The level of surveillance for Big Brother is significantly more intrusive than a “sniffer” dog in a bus depot or park. Essentially any dog could pick up on the smell of marijuanna and give police an indicator, does that mean that people should not be permitted outside the home? The only difference is in the fact that the police specifically select dogs with the highest sense of smell and train them to be highly accurate in the detection of narcotics that human noses cannot detect (like cocain and heroin for example).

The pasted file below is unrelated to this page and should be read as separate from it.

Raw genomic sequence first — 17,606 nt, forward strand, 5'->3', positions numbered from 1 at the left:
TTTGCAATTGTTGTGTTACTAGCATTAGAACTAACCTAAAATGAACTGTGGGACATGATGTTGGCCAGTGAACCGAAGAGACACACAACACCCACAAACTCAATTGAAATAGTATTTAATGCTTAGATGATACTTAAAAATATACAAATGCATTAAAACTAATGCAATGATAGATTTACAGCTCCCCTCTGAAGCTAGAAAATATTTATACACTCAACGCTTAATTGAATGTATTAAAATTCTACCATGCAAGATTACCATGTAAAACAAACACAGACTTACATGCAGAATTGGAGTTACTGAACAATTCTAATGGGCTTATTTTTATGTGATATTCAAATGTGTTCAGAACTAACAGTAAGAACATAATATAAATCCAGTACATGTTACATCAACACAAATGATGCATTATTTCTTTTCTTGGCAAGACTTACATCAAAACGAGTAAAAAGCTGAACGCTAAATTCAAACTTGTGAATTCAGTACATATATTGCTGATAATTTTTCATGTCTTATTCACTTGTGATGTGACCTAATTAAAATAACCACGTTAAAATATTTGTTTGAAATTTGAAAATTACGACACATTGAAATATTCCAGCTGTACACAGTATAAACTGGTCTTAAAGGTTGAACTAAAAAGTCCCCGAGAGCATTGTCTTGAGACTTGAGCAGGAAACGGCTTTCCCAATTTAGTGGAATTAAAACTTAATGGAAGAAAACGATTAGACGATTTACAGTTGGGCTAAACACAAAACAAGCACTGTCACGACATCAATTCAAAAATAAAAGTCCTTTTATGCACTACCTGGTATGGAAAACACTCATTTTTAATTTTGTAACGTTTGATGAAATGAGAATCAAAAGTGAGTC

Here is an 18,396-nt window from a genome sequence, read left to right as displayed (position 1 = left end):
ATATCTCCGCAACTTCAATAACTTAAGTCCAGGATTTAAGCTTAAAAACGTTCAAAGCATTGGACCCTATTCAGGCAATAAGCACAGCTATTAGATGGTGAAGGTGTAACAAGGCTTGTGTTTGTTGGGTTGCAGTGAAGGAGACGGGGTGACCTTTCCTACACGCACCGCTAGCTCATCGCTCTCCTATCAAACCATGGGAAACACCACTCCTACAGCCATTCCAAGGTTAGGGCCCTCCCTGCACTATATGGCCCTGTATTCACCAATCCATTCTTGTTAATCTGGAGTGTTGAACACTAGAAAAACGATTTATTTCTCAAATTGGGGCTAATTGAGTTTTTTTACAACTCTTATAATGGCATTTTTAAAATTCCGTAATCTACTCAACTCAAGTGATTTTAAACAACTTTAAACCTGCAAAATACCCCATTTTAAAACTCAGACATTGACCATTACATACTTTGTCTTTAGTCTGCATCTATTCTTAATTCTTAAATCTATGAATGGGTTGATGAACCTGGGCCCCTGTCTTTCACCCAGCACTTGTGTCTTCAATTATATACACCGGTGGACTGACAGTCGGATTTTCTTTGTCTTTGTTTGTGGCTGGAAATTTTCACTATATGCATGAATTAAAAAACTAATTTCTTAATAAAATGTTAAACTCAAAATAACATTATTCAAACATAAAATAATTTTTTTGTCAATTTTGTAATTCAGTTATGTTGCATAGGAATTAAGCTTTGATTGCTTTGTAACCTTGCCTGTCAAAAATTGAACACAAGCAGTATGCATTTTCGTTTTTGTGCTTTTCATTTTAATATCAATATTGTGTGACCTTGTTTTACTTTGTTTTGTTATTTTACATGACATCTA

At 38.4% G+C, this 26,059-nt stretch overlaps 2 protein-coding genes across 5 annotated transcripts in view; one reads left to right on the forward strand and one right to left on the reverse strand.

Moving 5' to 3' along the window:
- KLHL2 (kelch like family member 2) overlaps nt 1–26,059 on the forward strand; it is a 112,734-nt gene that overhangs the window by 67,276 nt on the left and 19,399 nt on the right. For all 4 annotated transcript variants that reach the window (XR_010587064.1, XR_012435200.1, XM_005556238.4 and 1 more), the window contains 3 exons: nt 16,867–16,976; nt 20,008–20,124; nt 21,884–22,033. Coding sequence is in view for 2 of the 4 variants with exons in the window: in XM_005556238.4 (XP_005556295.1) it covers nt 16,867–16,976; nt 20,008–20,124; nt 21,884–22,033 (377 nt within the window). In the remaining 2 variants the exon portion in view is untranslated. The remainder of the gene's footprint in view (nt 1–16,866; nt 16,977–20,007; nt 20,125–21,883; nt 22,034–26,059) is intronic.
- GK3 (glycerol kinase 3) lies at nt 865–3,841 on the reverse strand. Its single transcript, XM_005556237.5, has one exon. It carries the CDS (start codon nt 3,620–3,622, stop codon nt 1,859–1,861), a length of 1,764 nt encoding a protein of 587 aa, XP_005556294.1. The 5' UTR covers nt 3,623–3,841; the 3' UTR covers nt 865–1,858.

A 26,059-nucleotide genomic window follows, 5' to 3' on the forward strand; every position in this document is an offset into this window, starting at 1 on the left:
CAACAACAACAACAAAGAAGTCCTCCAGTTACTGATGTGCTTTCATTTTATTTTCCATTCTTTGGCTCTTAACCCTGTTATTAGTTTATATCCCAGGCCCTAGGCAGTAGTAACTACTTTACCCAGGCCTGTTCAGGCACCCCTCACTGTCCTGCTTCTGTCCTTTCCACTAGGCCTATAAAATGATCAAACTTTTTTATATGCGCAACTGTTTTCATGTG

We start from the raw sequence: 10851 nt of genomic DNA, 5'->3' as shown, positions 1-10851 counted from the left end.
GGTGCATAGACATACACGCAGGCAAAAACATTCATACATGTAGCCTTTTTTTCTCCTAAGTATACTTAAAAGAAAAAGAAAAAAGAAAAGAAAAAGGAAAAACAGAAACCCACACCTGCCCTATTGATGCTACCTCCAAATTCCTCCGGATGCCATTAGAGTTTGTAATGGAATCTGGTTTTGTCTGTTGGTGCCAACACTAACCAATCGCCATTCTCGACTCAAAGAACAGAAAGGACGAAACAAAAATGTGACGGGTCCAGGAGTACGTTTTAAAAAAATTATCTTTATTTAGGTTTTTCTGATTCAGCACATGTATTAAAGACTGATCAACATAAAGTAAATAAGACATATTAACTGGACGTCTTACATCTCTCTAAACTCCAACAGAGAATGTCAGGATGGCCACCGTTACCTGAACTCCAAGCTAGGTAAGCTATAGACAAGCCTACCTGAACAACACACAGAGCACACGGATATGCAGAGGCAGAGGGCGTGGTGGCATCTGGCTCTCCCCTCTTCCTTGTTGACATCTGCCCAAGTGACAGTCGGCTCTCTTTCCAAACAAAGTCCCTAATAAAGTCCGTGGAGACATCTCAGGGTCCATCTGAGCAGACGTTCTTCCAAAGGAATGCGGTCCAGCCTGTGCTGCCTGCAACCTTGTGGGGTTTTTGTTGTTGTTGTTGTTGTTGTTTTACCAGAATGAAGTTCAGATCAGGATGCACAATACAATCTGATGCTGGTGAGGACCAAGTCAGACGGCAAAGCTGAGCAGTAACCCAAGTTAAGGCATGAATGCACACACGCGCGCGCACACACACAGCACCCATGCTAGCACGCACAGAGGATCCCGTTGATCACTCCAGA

In the conclusion, I found Fuller’s view to be more expressive in interpretation of founding laws as rules if they were deemed immoral through creation process and in doing this he creates a basis of no law can be law if it goes against morality. I agree Finnis has a better argument for the equality of all, I just also found that by employing Fuller’s theory on rules instead of immoral law it became similiar in this argument. When characaterizing Fuller and immoral law’s around the Nazi-era, to take it larger and apply his ‘rules not laws’ to the issue. By shifting the law title to a rule, essentially you are absolving law from the consequences of the actions that took place. In completing this action, law is now no longer able to be held accountable for the destruction of people when in reality, it condoned the behavior under Hitler’s rule.